**I don’t use a wheelchair, so I relied on AccessTO and the destination’s website to determine accessible things to do in Toronto. If you have any suggestions or changes, please comment or email us at info@brazemobility.com!**

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Braze Mobility image with trees, buildings and the centre of the accessibility symbol

Wheelchair Safety Tips for Driving on Roads

06/05/2018

Upon investigating the prevalence of wheelchair collisions, the amount of vehicle collisions with pedestrians using wheelchairs was shocking. According to Kraemer & Benton (2015), people who use wheelchairs are 36% more likely to die in a collision with a vehicle than other pedestrians. Additionally, reportedly in 2009, fatal vehicle accidents took the lives of 60 wheelchair users in the United States. This tragic statistic makes it clear the need for improved road safety for wheelchair users. Here are some ideas of ways to improve safety for navigating roads in a wheelchair.

1. Increase Your Visibility

The reason for the increased risk for pedestrians who use wheelchairs is speculated by Reuters (2015) to be due to decreased visibility of wheelchairs. This is supported by LaBan & Nabity (2010), who found that accidents between motor vehicles and wheelchairs were most likely to occur between dawn and dusk. Here are some easy (and low cost!) ways you can increase the visibility of your wheelchair.

Use a Flag

Sitting in a wheelchair may place you out of the field of view of car drivers, increasing your risk of being in a collision. You can increase your visibility by using a flag that sticks up from your chair. This is a very low cost solution. But be aware- these flags typically attach to the backrest of the chair, which makes them visible only when you are fully in the driver’s field of view.

Install Lights

Lights can be added to your chair when ordering, or can be added after. They can be expensive when purchased from wheelchair manufacturers, however low-cost stick on lights can be added. Tetra Gear offers light attachments designed specifically to increase visibility in wheelchairs. Alternatively, you can check out your local dollar store or hardware store for lights to attach to your wheelchair if you are feeling creative!

Wear Reflective Gear

Reflective gear may not be the highest fashion option, but safety is way cooler than fashion any day! When driving at night in areas you know aren’t well lit, you could use reflective vests or jackets, or attach reflective decals to your chair.

Make Eye Contact with Car Drivers Before you Cross the Road

No matter how visible your chair may seem, drivers of cars may not be paying attention, or looking for wheelchairs. When crossing the road, try taking an extra second to make eye contact with the driver of the car to ensure that they see you. When in doubt, wait for the car to pass (and give them a shaming look for failing to look out for wheelchairs)!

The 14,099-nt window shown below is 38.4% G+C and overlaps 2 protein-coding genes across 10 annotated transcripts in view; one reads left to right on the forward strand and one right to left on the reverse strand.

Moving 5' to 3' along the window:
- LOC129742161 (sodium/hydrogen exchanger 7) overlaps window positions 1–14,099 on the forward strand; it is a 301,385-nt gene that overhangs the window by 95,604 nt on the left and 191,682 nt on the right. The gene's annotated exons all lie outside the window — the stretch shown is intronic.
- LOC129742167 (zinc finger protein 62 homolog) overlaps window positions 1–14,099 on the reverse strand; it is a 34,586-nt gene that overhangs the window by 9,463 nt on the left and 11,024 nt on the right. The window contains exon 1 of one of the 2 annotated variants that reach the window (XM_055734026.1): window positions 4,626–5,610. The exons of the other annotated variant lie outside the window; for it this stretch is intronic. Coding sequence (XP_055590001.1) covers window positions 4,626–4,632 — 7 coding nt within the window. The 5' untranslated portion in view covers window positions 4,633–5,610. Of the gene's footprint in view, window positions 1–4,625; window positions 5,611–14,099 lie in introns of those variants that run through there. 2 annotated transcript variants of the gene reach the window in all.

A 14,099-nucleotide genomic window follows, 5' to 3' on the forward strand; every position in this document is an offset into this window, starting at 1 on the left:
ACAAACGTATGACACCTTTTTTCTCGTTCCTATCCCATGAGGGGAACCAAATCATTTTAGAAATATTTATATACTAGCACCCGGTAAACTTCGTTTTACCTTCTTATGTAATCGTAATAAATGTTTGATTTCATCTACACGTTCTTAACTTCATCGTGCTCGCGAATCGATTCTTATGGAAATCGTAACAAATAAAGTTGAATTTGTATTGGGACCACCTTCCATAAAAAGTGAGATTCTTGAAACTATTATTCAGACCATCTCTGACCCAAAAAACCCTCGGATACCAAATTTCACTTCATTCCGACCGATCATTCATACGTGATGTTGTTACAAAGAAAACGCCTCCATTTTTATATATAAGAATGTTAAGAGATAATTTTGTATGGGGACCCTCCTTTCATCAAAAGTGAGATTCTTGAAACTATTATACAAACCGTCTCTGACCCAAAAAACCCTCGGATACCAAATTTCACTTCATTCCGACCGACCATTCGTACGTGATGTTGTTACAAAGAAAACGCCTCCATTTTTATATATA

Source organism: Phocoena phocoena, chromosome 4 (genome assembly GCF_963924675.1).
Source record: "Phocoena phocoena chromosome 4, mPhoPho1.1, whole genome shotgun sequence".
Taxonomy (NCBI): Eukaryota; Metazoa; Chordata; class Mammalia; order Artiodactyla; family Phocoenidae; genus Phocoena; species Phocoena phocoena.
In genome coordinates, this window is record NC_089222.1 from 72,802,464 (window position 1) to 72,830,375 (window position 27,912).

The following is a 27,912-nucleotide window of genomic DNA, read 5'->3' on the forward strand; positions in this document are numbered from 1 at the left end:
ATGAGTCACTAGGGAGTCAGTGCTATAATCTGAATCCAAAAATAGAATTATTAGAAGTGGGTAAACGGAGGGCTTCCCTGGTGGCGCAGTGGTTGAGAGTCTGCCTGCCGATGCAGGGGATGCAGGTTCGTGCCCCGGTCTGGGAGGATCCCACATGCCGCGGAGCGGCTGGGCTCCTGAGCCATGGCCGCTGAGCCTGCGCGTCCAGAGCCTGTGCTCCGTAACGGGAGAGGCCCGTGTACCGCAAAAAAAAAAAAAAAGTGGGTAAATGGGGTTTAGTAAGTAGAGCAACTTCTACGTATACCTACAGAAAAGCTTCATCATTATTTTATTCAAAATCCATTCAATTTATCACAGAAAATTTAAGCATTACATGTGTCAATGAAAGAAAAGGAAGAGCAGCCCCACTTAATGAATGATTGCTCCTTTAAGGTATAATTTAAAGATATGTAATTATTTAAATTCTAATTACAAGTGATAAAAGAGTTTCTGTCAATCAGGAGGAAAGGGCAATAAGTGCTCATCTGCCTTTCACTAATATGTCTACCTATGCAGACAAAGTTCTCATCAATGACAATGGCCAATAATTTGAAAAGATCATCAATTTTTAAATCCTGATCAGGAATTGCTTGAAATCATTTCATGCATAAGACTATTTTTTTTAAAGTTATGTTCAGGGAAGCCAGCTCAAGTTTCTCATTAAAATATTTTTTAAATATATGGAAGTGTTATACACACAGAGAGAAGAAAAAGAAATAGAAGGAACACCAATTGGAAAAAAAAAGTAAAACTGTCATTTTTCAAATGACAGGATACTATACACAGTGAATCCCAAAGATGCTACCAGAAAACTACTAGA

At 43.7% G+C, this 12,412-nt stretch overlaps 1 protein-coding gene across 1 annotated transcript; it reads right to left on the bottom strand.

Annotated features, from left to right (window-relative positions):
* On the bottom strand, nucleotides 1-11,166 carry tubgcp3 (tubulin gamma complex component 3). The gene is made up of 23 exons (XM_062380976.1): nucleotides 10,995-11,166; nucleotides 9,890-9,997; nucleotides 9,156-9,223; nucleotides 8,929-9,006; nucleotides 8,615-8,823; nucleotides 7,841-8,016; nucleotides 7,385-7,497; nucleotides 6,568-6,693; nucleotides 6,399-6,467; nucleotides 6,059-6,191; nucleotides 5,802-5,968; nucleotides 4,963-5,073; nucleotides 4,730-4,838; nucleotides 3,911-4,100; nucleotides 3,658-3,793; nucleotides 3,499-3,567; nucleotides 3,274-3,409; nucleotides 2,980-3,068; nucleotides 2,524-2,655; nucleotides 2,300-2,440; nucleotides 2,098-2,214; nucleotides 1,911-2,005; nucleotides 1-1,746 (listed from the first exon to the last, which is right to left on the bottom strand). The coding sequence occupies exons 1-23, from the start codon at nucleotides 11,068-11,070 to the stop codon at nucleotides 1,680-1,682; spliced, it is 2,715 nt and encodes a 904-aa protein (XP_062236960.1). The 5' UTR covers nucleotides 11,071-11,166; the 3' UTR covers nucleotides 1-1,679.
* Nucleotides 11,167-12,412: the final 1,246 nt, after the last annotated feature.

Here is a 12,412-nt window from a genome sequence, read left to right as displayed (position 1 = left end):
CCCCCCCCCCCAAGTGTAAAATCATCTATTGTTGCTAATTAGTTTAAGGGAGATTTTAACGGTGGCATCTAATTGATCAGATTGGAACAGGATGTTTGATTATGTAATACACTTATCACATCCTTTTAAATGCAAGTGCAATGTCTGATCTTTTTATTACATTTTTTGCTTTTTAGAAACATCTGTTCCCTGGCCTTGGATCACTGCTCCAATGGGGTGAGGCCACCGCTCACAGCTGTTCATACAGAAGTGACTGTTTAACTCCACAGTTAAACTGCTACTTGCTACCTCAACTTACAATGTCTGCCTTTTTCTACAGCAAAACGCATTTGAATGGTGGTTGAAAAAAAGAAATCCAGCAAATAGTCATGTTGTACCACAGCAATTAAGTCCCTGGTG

2. Follow All Traffic Laws

Anyone who uses a mobility device, including wheelchairs and mobility scooters must follow all laws for pedestrians under the Highway Traffic Act in Ontario. This includes driving on a sidewalk wherever possible, and returning to the sidewalk as soon as possible when no sidewalk is available. When driving on the road, you must drive facing oncoming traffic, on the left hand shoulder of the roadway. Jaywheeling is both illegal and dangerous. The extra 5 minutes that it takes to get to a crosswalk is worth it to stay safe!

Unfortunately, following the law is not a guarantee of safety. Approximately 47.6% of fatal collisions between cars and wheelchairs occurred in intersections, with 47.5% of pedestrians in wheelchairs using a crosswalk at the time of collision and 18.3% had no crosswalk available (Kraemer & Benton, 2015). In all of these cases, the pedestrian was likely following the law. Be cautious at all times

3. Be Prepared

In 2009, 20% of collisions between wheelchairs and cars were hit and runs (LaBan & Nabity, 2010). Make sure that you have access to a phone, and can call for help in case of an accident. If accessing your phone is difficult, check out the Tecla, which allows you to control a phone using an alternative access switch or wheelchair controller.

Plan Ahead of Time

This can include making sure that your battery is fully charged, or planning to use public transit or an alternative route in areas without sidewalks.

Properly Maintain your Wheelchair

Ensure that your chair is maintained properly to avoid preventable accidents, such as from faulty breaks or batteries. If something doesn’t seem right on your chair, have someone look at it. Trust your intuition, no one knows your chair better than you! 

4. Be Aware of your Surroundings